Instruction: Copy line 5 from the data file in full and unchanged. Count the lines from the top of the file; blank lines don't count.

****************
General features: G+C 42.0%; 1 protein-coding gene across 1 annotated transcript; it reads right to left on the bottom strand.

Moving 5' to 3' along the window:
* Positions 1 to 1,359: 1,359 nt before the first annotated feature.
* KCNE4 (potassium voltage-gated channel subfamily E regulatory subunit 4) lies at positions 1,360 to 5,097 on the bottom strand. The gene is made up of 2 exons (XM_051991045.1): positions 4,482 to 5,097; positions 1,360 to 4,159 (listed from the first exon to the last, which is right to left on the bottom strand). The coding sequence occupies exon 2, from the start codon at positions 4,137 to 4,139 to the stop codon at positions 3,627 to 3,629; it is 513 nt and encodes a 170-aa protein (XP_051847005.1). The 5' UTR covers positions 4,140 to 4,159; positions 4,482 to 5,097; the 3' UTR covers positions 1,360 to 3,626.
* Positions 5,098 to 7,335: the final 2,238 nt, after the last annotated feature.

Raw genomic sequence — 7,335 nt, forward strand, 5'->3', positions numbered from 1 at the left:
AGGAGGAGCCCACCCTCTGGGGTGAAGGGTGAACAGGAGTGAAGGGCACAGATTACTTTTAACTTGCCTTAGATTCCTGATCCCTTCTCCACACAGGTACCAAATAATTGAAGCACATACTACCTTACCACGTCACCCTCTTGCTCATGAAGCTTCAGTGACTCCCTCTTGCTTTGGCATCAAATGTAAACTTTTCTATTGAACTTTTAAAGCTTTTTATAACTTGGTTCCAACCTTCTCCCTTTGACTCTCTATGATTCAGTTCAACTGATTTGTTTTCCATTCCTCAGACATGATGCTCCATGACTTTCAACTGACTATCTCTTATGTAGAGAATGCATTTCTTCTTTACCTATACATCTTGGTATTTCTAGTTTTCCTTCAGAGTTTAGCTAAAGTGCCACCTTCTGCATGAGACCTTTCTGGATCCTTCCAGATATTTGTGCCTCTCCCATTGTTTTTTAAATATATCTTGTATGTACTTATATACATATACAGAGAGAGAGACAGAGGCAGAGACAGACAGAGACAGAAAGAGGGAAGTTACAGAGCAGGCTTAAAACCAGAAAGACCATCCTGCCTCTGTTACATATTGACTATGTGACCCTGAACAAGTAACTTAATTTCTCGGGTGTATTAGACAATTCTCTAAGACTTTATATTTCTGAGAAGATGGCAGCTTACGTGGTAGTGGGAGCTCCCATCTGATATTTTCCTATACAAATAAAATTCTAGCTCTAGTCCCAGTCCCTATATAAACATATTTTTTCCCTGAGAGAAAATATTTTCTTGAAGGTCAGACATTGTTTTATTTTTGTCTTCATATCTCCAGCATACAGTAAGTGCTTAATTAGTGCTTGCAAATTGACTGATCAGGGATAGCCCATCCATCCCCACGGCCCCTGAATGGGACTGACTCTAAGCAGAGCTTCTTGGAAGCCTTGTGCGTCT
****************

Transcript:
* Positions 5,098 to 7,335: the final 2,238 nt, after the last annotated feature.